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People make their way through a heavy snowfall in Ottawa on April 4.Sean Kilpatrick/The Canadian Press

A spring storm that hit Quebec and Ontario Thursday knocked out power to tens of thousands of customers, closed schools and blanketed Montreal with heavy, wet snow.

In Quebec, more than 78,000 homes and businesses were without electricity as of 9 p.m. The province’s power utility said the affected area ranged from Gatineau in the west to Montreal’s suburbs, with strong gusts and broken tree branches bringing down power lines.

“Outages are caused by vegetation that is weakened by heavy snow and gusty winds,” Hydro-Quebec said on social media, adding that about 1,200 workers were in the field to repair infrastructure.

The Laurentians region north of Montreal had the most outages, with about 28,000 customers in the dark.

Hydro-Quebec couldn’t say when power would be restored to locations with the most extensive damage, but it said it was confident the majority of customers would have power back by the end of Thursday.

“The storm is not over yet, it’s still moving through the province, so new outages could occur during the day, with significant wind gusts expected in different areas,” said spokeswoman Gabrielle Leblanc. The utility said later that in many places, teams found significant damage, including poles and other equipment that need to be replaced.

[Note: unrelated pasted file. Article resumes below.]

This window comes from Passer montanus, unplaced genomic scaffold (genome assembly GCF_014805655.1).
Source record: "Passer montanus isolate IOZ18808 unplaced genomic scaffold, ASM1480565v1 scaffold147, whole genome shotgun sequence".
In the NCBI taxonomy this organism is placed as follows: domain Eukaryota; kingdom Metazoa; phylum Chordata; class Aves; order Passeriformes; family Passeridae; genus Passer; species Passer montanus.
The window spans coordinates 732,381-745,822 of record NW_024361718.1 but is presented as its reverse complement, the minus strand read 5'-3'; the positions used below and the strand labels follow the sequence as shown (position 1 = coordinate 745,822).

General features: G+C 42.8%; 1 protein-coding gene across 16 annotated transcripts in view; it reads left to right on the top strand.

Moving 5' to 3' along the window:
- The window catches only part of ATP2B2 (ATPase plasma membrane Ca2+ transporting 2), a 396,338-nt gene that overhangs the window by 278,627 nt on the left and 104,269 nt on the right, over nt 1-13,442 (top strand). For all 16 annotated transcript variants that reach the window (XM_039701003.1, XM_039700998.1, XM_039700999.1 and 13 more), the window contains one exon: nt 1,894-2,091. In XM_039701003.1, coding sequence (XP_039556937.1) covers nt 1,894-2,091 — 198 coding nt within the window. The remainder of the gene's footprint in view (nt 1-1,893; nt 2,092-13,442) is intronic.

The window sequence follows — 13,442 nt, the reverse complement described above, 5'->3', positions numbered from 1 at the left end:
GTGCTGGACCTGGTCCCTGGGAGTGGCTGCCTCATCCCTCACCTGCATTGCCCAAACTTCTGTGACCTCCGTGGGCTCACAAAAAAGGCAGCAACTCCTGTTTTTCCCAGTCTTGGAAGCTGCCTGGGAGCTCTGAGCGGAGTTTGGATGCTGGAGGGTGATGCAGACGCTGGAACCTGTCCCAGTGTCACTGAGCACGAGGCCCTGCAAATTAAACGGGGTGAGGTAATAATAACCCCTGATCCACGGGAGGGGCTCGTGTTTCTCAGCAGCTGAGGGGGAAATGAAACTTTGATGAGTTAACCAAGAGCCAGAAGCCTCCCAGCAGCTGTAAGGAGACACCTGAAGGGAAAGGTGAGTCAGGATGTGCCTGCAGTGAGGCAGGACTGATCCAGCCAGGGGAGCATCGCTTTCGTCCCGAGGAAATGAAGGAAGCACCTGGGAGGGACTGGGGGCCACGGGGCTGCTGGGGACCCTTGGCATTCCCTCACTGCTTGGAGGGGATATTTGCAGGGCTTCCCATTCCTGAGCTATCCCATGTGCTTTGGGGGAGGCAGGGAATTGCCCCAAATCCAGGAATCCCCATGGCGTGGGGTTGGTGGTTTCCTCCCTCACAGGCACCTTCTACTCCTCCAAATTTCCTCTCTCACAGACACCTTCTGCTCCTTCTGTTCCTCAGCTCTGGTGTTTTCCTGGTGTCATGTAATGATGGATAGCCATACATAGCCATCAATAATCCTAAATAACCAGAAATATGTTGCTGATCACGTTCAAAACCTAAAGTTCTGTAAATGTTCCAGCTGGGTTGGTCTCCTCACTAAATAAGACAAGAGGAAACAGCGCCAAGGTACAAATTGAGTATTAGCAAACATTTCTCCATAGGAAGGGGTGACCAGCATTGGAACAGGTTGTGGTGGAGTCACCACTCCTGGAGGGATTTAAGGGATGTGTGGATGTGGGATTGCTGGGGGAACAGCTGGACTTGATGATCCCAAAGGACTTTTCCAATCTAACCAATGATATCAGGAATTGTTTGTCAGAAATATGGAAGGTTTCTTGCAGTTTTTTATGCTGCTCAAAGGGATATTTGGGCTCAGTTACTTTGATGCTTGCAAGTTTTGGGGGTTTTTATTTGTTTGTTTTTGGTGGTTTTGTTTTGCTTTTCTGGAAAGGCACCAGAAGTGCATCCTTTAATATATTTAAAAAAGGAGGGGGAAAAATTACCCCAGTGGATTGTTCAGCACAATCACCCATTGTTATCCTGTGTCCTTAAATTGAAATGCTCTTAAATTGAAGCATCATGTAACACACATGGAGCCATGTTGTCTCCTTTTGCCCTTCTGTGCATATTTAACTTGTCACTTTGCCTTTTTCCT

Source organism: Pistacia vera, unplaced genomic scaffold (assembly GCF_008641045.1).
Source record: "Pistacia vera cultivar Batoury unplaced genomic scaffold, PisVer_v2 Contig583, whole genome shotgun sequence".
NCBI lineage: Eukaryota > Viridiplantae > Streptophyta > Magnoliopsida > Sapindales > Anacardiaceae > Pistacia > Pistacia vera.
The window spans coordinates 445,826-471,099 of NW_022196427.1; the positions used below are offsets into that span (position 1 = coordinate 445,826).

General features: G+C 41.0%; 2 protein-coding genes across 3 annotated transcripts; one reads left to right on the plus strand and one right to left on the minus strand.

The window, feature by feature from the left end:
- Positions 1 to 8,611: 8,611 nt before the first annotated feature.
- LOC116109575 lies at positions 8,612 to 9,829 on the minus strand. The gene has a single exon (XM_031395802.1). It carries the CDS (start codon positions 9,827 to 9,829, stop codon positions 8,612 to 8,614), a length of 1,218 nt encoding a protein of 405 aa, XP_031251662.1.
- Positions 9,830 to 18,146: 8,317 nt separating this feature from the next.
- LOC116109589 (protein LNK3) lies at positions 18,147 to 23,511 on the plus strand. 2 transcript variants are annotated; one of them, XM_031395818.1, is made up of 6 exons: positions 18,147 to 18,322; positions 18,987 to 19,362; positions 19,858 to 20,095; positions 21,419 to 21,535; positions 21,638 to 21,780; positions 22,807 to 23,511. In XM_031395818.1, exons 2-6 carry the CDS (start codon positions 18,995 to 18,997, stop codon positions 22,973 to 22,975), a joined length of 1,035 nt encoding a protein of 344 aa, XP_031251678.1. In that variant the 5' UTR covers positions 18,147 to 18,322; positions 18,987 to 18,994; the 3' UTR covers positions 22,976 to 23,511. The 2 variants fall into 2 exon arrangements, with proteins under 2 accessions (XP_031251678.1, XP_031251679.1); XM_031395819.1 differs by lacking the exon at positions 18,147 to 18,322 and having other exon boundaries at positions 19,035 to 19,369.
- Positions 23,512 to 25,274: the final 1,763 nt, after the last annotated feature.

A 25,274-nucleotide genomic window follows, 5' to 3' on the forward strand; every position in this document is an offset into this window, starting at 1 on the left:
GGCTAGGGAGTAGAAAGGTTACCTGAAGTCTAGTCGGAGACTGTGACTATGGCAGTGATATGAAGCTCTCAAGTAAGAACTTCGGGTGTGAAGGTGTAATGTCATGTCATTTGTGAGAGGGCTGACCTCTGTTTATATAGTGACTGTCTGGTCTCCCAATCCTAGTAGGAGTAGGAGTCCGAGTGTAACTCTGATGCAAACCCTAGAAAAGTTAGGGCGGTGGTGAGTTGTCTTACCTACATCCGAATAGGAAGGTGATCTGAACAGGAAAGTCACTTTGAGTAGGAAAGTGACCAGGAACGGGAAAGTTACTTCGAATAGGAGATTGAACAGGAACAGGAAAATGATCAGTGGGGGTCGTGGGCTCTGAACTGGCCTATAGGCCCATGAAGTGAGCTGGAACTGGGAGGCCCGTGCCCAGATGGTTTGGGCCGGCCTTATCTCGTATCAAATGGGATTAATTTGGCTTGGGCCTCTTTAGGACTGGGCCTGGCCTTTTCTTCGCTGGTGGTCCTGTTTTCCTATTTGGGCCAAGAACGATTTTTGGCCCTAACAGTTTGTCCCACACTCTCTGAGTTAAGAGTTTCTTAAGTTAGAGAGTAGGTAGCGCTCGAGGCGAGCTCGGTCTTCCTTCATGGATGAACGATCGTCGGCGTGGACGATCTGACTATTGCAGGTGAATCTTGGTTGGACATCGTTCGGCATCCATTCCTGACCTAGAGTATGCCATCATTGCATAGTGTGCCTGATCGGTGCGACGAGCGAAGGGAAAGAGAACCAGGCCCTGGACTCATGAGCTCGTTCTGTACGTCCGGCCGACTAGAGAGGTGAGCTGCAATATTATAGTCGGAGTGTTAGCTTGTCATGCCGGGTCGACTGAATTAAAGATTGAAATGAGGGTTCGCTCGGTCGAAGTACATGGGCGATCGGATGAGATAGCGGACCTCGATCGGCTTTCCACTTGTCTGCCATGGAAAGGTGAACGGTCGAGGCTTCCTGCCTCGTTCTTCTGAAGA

The conditions led several school boards in Montreal and surrounding areas to declare a snow day. Elsewhere in southern Quebec, some individual schools had to close because they had no electricity.

In Old Montreal, Isabelle Gregoire, a local tour guide waiting for tourists to arrive, took the wintry blast in stride, noting it would likely melt in a few days.

“Well, you know, it’s life in Canada. It’s life in Montreal,” Gregoire said. “In the springtime, you always have to carry the four seasons in your bags, and it’s the way it goes.”

Jean-Philippe Begin, a meteorologist with Environment Canada, said about 25 centimetres had fallen in the Montreal area and up to 35 centimetres in some parts of the Eastern Townships region.

“The storm system is slowly moving east and will affect regions in central Quebec and towards the eastern part of Gaspe starting this evening or overnight,” he said.

The Charlevoix region, the Lower St-Lawrence and eastern Gaspe were forecast to receive similar snowfalls, with up to 40 centimetres expected in the Gaspe area.

“So we expect a lot of snow for them as well,” Begin said, adding winds would remain strong throughout Thursday.

“We had gusts of nearly 60 kilometres an hour throughout the night in a fairly widespread manner,” said Begin. “When we look near Quebec City, the gusts are even stronger, between around 70 and 80 km/h.”

Ontario’s hydro utility said just under 10,000 customers were still without power at around 9 p.m. In a statement earlier in the day, Hydro One said it had restored power to 125,000 customers since the storm began.

Special advisories covered areas from southwestern Ontario to New Brunswick and Nova Scotia, where heavy, wet snow was also expected.

Some flights in Montreal and Toronto were delayed or cancelled due to the inclement weather.

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